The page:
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Dr Colin O'Reilly

Research Fellow



I am a Research Fellow at the Institute for Communication Systems (ICS), University of Surrey. My research is in the area of machine learning and data mining. I am involved in the FP7 SocIoTal project.

I received the B.Sc. degree in Mathematics from Queen Mary College, University of London, an M.Eng in Telecommunications Engineering from Dublin City University, and the Ph.D from University of Surrey. My Ph.D thesis focused on anomaly detection.

Research interests

Machine learning; Anomaly detection; Distributed data; Non-stationary data; Univariate and multivariate time-series analysis; Kernel methods; Applications of machine learning in a wide variety of domains

My publications


O Reilly C, Gluhak A, Imran M (2014) Adaptive Anomaly Detection with Kernel Eigenspace Splitting and Merging, IEEE Transactions on Knowledge and Data Engineering 27 1 pp. 3-16
O Reilly C, Gluhak A, Imran M, Rajasegarar S (2012) Online anomaly rate parameter tracking for anomaly detection in wireless sensor networks, Sensor, Mesh and Ad Hoc Communications and Networks (SECON), 2012 9th Annual IEEE Communications Society Conference on pp. 191 -199-191 -199
OReilly C, Gluhak A, Imran M, Rajasegarar S (2014) Anomaly Detection in Wireless Sensor Networks in a Non-Stationary Environment, IEEE Surveys and Tutorials IEEE
O Reilly C, Gluhak A, Imran M (2013) Online anomaly detection with an incremental centred kernel hypersphere, Machine Learning for Signal Processing (MLSP), 2013 IEEE International Workshop on pp. 1-6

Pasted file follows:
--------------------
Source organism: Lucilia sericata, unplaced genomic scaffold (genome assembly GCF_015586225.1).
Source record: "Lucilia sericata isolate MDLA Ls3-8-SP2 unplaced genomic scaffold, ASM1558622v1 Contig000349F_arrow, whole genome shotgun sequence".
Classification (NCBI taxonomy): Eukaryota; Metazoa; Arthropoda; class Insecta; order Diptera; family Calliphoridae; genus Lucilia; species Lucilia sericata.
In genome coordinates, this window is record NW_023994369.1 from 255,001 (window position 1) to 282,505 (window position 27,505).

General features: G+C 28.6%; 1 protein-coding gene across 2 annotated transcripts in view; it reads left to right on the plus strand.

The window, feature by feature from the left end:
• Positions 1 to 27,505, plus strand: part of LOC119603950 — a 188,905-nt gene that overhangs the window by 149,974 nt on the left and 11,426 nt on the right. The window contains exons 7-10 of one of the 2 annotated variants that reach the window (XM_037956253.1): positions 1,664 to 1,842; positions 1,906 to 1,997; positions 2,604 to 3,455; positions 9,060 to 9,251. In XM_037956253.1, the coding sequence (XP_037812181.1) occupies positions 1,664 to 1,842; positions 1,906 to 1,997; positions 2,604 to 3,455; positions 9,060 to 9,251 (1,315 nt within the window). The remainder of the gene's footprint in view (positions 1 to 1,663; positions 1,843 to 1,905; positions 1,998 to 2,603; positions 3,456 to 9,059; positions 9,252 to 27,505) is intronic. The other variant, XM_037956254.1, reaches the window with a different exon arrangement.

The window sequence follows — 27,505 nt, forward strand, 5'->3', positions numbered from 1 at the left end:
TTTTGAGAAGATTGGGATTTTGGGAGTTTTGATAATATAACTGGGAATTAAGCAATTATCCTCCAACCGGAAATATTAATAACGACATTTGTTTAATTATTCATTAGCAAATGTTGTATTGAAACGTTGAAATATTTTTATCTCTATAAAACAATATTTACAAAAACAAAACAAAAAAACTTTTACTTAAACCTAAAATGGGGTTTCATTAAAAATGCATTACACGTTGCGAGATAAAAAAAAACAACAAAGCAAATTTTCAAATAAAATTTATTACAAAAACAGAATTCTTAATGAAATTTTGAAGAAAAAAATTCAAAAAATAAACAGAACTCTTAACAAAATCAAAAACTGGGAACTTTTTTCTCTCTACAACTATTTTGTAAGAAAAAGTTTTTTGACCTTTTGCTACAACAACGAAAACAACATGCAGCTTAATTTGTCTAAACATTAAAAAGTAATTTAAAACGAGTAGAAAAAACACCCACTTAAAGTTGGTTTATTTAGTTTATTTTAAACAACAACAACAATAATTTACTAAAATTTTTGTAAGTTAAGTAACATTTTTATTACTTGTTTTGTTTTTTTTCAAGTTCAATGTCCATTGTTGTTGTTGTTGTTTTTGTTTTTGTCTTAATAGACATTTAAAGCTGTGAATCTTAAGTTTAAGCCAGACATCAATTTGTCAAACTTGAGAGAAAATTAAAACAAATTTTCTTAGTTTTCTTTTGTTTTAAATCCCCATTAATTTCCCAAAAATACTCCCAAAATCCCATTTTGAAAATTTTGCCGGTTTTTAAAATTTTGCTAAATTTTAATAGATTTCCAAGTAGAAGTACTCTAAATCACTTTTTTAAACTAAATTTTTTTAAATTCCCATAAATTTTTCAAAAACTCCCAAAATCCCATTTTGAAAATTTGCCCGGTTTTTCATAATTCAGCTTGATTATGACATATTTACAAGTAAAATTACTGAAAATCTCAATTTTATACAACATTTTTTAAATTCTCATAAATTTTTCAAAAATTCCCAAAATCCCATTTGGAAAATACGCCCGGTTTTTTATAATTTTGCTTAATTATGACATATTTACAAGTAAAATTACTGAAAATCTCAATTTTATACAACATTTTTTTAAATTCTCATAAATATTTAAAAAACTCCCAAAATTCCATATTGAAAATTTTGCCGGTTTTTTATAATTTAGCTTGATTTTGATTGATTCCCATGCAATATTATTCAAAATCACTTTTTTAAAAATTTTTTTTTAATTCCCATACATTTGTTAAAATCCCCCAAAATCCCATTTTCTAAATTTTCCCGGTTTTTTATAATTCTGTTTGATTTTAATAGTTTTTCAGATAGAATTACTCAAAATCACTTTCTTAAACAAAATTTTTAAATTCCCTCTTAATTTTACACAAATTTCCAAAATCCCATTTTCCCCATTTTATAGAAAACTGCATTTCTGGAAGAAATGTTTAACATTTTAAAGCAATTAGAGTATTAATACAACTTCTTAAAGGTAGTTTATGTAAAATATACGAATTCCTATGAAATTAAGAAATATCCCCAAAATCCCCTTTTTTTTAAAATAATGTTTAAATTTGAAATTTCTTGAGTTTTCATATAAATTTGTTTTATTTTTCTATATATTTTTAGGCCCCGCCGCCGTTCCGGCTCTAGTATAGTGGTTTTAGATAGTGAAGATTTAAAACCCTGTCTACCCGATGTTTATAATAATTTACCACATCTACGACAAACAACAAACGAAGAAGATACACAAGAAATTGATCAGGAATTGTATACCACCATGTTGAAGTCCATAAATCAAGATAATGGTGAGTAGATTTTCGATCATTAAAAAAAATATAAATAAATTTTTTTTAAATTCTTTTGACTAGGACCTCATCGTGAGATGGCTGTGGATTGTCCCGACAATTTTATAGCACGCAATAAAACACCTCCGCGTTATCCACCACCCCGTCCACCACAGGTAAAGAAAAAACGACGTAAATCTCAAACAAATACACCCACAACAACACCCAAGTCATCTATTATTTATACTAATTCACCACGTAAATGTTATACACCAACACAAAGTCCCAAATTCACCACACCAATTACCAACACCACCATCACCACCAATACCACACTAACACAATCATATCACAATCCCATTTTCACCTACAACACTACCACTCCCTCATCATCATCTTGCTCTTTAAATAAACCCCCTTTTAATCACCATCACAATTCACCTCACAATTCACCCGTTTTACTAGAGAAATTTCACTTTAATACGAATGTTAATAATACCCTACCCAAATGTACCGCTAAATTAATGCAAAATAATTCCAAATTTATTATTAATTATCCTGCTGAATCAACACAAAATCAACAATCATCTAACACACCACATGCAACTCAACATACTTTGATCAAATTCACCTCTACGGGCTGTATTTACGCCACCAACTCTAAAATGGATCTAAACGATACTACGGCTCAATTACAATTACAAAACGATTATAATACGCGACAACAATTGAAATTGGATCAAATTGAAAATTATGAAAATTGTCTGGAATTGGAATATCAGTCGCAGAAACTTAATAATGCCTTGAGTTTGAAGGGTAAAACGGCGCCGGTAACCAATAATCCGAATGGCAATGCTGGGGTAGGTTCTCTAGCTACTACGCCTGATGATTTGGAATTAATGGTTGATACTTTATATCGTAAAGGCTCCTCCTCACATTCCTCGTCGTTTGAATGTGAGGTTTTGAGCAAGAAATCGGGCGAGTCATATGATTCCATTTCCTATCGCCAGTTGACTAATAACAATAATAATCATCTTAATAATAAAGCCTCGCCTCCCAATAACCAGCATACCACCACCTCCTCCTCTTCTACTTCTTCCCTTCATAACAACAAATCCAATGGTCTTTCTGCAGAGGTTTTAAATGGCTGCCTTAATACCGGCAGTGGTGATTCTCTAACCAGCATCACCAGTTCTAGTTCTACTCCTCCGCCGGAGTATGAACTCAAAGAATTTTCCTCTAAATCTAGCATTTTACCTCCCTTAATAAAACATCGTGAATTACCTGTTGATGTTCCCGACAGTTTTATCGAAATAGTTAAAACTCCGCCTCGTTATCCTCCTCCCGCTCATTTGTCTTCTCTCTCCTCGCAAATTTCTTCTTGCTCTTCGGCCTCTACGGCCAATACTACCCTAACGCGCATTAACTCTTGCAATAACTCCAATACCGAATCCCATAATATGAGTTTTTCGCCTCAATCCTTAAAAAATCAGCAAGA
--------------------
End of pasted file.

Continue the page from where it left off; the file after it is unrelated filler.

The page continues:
O'Reilly C, Gluhak A, Imran A (2016) Distributed Anomaly Detection using Minimum Volume Elliptical Principal Component Analysis, IEEE Transactions on Knowledge and Data Engineering 28 (9) pp. 2320-2333 IEEE
Principal component analysis and the residual error is an effective anomaly detection technique. In an environment where anomalies are present in the training set, the derived principal components can be skewed by the anomalies. A further aspect of anomaly detection is that data might be distributed across different nodes in a network and their communication to a centralized processing unit is prohibited due to communication cost. Current solutions to distributed anomaly detection rely on a hierarchical network infrastructure to aggregate data or models, however, in this environment links close to the root of the tree become critical and congested. In this paper, an algorithm is proposed that is more robust in its derivation of the principal components of a training set containing anomalies. A distributed form of the algorithm is then derived where each node in a network can iterate towards the centralized solution by exchanging small matrices with neighbouring nodes. Experimental evaluations on both synthetic and real-world data sets demonstrate the superior performance of the proposed approach in comparison to principal component analysis and alternative anomaly detection techniques. In addition, it is shown that in a variety of network infrastructures, the distributed form of the anomaly detection model is able to derive a close approximation of the centralized model.